So far, we have been using create_from_file! to load the image directly from the disk. To create an ImageDisplay from an image in memory we use create_from_image!.

ImageDisplay deep-copies the contents of the image, the underlying data cannot be modified after this point. This means, if we change the original Image, ImageDisplay will not change. To update the ImageDisplay, we need to call create_from_image! again.

By default, ImageDisplay will expand according to the widget property of the same name. The graphical component of all widgets is expanded using linear interpolation, which may blur images in an undesirable way. To make sure ImageDisplay is always at the correct resolution and displays an image 1-to-1 (that is, 1 pixel of the image is exactly 1 pixel on the screen), we can use the following trick:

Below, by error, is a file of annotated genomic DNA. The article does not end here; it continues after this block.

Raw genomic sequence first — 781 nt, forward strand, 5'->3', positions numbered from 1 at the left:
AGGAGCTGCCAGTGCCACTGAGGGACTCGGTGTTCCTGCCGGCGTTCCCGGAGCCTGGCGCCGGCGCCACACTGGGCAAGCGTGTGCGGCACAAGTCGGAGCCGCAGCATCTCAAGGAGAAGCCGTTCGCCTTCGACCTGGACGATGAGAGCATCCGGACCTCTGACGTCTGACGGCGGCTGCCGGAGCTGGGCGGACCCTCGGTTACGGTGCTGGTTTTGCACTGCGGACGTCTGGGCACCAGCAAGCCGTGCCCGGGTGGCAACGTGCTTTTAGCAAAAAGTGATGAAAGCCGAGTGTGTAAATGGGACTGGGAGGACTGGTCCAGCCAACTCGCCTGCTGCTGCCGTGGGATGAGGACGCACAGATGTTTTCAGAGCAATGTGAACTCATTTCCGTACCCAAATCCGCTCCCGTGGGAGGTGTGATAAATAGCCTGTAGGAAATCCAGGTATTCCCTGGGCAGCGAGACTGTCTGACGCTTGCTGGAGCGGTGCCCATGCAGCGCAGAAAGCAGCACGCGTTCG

image = Image()
create_from_file!(image, #= load image of size 400x300 =#)

image_display = ImageDisplay()
create_from_image!(image_display, image)

# prevent expansion along both dimensions
set_expand!(image_display, false)

# set minimum size to images original resolution
set_size_request!(image_display, get_size(image_display))

where get_size returns the resolution of the image the ImageDisplay was created from.

Because expansion is disabled, ImageDisplay will always be exactly the size of its size request, which we set as the original resolution of the underlying image, making it so it will always be exactly 400x300 pixels on screen.

Updating Images on Screen

create_from_image! is a costly operation and would be insufficient to, for example, fluently display an animation at 60fps. We would have to call create_from_image! every frame, which is not feasible on most machines.

In situations like this, we should instead use a custom render widget to displays the image as an OpenGL texture, which has no problems rendering large, frequently updated images in a performant manner. We will learn more about textures in the chapter on native rendering.